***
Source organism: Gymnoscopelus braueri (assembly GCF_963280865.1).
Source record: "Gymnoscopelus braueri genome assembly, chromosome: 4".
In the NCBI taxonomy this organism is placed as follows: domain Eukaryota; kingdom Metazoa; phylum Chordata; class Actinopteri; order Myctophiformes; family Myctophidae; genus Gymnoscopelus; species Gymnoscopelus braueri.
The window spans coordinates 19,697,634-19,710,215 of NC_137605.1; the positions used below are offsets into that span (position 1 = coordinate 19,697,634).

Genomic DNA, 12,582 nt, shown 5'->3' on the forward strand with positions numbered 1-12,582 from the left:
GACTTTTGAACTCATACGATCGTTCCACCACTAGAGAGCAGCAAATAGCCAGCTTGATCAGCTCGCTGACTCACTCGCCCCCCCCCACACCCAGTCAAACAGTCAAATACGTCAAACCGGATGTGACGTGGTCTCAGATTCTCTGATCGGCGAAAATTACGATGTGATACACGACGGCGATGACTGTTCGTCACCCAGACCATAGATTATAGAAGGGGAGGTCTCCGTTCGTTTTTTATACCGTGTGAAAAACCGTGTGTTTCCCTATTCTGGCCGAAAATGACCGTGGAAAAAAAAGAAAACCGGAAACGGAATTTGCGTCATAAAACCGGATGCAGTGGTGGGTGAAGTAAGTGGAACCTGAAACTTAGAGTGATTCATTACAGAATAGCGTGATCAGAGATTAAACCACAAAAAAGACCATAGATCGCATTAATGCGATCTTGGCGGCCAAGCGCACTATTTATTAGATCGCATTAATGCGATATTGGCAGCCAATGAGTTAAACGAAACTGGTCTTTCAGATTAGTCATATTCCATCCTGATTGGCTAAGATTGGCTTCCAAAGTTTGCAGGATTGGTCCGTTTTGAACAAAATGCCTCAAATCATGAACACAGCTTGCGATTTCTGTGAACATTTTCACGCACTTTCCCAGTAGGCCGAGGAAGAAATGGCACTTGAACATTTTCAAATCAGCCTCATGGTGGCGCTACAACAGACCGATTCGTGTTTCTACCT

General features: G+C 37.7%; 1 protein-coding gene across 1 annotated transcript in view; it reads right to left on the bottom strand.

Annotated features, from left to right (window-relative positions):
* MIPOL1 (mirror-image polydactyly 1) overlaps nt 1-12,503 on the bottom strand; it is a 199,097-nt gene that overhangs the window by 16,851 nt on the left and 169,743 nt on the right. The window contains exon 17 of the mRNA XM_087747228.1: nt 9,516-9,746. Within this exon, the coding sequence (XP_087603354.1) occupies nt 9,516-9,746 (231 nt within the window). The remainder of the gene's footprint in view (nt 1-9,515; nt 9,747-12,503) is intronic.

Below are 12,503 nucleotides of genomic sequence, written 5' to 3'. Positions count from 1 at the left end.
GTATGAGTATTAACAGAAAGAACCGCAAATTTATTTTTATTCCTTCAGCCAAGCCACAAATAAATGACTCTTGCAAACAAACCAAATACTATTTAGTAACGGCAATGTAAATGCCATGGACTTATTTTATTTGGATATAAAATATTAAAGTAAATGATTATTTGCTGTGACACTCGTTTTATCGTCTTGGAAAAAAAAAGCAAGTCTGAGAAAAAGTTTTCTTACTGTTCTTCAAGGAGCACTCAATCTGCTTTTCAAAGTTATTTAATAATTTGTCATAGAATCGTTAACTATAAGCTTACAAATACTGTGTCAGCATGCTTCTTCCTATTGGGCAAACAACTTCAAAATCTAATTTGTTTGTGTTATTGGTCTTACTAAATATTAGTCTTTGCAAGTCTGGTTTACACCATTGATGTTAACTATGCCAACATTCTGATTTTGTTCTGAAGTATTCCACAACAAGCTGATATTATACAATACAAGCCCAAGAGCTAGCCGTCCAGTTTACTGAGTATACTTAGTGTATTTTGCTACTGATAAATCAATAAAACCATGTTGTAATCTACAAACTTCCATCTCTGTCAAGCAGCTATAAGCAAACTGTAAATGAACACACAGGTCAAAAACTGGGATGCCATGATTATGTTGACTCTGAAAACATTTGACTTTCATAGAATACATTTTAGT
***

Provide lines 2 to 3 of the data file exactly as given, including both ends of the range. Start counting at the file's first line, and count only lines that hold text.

Source record: "Gymnoscopelus braueri genome assembly, chromosome: 4".
In the NCBI taxonomy this organism is placed as follows: domain Eukaryota; kingdom Metazoa; phylum Chordata; class Actinopteri; order Myctophiformes; family Myctophidae; genus Gymnoscopelus; species Gymnoscopelus braueri.